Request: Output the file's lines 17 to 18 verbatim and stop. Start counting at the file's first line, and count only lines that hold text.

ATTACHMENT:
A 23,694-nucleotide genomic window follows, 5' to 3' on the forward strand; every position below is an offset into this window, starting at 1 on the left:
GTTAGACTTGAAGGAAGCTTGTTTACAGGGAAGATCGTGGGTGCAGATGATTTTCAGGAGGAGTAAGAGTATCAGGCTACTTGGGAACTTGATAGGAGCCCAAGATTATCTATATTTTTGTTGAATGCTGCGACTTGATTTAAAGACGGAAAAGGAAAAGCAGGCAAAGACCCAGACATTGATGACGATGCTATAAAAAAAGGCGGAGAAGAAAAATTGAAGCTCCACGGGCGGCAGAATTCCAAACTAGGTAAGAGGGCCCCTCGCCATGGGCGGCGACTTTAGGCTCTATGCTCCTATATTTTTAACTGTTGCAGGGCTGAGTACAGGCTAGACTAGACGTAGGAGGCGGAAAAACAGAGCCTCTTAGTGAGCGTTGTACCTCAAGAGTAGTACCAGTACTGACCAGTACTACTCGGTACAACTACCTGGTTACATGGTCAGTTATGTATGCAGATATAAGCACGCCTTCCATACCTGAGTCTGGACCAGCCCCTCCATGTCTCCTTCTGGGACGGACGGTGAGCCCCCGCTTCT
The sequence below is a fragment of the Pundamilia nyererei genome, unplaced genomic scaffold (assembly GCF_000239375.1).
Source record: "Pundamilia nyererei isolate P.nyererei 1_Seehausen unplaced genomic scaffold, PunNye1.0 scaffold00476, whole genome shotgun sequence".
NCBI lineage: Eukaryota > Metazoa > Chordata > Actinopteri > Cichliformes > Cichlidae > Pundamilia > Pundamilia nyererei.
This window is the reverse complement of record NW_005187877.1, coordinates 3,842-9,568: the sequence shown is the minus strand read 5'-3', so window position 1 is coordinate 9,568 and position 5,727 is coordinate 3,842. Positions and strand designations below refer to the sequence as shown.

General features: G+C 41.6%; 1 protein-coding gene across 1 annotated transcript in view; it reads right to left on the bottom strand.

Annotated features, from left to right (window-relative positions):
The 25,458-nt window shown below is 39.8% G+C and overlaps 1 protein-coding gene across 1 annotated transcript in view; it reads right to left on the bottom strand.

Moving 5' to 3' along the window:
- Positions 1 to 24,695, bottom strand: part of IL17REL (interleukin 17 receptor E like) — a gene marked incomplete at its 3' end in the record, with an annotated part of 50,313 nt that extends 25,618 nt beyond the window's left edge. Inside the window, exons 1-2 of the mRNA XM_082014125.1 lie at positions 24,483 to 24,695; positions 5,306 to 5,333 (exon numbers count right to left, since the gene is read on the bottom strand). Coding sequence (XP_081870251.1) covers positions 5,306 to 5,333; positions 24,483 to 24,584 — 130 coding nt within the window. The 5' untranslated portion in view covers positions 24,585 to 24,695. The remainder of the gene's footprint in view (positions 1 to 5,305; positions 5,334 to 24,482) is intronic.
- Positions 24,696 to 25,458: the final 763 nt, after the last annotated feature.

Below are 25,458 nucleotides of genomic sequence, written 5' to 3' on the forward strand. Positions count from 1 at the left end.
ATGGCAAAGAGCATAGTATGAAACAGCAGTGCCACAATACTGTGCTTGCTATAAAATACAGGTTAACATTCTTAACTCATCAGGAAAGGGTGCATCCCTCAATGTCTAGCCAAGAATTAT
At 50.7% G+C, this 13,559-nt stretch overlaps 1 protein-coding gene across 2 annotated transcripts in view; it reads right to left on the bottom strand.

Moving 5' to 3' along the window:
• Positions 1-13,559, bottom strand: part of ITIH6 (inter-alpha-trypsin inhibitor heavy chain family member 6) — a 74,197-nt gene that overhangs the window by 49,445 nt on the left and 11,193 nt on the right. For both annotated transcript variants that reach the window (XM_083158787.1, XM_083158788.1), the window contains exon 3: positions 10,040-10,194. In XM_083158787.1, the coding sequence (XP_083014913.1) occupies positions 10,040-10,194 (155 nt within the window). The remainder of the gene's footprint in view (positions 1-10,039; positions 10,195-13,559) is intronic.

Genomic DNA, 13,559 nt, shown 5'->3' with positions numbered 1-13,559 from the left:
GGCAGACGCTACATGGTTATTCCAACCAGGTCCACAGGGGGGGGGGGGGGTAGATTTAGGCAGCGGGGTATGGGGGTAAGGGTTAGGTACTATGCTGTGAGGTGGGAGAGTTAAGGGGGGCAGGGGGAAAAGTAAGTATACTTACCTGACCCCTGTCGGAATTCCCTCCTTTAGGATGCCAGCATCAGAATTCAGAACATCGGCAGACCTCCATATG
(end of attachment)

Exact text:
• Positions 1-13,559, bottom strand: part of ITIH6 (inter-alpha-trypsin inhibitor heavy chain family member 6) — a 74,197-nt gene that overhangs the window by 49,445 nt on the left and 11,193 nt on the right. For both annotated transcript variants that reach the window (XM_083158787.1, XM_083158788.1), the window contains exon 3: positions 10,040-10,194. In XM_083158787.1, the coding sequence (XP_083014913.1) occupies positions 10,040-10,194 (155 nt within the window). The remainder of the gene's footprint in view (positions 1-10,039; positions 10,195-13,559) is intronic.

Genomic DNA, 13,559 nt, shown 5'->3' with positions numbered 1-13,559 from the left: